No matter what the motivation, however, I am against violence and aggression. I am against it on two levels. The first is simply tactical. We have begun to see that movements of nonviolence, when they are well managed (and this demands strong discipline and good strategy), are much more effective than violent movements (except when a true revolution is unleashed). We not only recall the success of Gandhi but nearer home it is also evident that Martin Luther King did much to advance the cause of American Blacks, whereas later movements, for example, the Black Muslims and Black Pantehrs, which wanted to make quicker headway by using all kinds of violence, not only gained nothing but even lost some of the gains made by King. Similarly, the violent movements in Berlin in 1956, then in Hungary and Czechoslovakia, all failed, but Lech Walesa, by imposing a strict discipline of nonviolence on his union, held his own against the Polish government. One of the sayings of the great union leaders of the years 1900-1910 was this: Strikes, yes, but violence, never. Finally, though this is debatable, the great Zulu chieftain in South Africa, Buthelezi, supports a strategy of total nonviolence as opposed to Mandela (of the Xhosa tribe), and by all accounts he could do infinitely more to end apartheid than will be achieved by the erratic violence (often between blacks) of the African National Congress. An authoritarian government can respond to violence only with violence.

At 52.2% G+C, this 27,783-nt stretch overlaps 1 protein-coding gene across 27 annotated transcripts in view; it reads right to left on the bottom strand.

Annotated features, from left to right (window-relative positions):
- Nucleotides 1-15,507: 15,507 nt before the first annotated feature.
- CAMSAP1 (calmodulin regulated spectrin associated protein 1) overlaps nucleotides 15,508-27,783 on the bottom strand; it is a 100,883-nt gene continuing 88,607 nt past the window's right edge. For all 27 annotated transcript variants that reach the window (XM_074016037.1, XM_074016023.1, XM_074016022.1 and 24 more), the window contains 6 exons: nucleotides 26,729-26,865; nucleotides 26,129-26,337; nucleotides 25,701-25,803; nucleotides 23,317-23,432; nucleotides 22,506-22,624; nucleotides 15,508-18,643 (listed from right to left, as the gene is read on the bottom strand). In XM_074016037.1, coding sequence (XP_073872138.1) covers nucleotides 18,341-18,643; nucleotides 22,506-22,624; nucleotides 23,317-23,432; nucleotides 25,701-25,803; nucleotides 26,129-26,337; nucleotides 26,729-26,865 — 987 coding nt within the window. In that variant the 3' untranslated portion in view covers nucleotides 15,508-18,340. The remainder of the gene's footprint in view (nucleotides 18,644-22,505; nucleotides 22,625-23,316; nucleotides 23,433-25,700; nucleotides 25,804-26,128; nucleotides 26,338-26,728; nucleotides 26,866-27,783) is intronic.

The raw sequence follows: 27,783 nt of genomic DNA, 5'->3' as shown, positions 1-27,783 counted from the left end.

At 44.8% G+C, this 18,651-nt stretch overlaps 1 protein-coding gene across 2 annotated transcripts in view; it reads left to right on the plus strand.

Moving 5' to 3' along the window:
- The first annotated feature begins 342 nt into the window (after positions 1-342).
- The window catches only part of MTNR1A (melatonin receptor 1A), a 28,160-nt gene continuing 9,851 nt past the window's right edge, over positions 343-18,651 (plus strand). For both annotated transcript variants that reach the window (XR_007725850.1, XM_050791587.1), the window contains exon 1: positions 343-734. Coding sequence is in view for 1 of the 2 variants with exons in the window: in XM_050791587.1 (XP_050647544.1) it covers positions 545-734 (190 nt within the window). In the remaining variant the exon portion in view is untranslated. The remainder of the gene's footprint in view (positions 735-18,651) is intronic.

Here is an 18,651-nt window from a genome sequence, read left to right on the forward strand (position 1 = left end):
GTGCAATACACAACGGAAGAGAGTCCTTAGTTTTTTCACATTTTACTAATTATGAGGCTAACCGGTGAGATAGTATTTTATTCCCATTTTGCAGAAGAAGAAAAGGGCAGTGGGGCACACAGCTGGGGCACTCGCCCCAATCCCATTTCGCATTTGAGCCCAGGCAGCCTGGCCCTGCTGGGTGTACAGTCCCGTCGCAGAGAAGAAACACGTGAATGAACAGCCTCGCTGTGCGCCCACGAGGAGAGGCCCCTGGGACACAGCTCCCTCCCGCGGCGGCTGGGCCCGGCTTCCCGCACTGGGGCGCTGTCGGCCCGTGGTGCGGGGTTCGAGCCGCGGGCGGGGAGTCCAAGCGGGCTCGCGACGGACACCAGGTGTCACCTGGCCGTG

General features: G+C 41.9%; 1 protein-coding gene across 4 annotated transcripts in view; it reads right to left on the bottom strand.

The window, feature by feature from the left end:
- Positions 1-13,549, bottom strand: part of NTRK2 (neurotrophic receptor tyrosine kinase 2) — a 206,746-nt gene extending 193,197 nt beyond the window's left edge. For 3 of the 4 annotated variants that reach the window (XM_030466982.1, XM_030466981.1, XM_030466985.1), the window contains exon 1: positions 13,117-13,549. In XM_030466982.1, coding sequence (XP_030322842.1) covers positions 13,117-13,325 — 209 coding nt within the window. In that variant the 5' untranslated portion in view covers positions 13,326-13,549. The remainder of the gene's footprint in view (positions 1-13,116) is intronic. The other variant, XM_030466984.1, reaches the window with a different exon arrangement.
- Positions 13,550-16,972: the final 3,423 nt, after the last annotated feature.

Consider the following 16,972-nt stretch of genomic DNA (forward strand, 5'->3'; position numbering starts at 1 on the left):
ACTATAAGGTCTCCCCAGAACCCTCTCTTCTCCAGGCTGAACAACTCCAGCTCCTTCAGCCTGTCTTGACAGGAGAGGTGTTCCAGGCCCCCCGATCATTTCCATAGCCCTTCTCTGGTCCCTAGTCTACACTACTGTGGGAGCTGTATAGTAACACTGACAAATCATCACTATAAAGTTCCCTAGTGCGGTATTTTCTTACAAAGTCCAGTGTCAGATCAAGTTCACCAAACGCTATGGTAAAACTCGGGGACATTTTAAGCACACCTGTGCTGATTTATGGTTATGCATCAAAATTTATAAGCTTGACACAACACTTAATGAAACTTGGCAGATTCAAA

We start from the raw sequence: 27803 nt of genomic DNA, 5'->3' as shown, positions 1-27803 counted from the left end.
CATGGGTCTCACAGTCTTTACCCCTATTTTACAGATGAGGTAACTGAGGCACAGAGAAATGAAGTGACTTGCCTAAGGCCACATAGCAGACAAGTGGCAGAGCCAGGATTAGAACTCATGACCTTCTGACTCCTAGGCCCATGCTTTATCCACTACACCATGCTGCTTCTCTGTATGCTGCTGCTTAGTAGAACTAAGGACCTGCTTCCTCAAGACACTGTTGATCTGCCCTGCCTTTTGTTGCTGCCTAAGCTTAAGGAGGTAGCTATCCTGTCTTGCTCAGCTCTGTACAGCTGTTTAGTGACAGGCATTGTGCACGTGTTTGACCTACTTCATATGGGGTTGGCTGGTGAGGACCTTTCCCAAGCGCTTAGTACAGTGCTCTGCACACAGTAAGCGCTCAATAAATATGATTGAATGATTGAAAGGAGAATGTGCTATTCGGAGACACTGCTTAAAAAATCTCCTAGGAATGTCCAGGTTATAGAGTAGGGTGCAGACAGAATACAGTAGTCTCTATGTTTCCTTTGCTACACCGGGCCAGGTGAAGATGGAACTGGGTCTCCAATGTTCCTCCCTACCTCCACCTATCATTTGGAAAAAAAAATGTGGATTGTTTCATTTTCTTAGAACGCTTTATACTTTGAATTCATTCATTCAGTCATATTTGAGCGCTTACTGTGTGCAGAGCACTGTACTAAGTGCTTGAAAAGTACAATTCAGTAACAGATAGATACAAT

My second reason is obviously a Christian one. Biblically, love is the way, not violence (in spite of the wars recounted in the Hebrew Bible , which I frankly confess to be most embarrassing).  Not using violence against those in power does not mean doing nothing. I will have to show that Christianity means a rejection of power and a fight against it. This was completely forgotten during the centuries of the alliance of throne and altar, the more so as the pope became a head of state, and often acted more as such than as head of the church. 
If I rule out violent anarchism, there remains pacifist, antinationalist, anticapitalist, moral, and antidemocratic anarchism (i.e., that which is hostile to the falsified democracy of bourgeois states). There remains the anarchism which acts by means of persuasion, by the creation of small groups and networks, denouncing falsehood and oppression, aiming at a true overturning of authorities of all kinds as people at the bottom speak and organize themselves. All this is very close to Bakunin.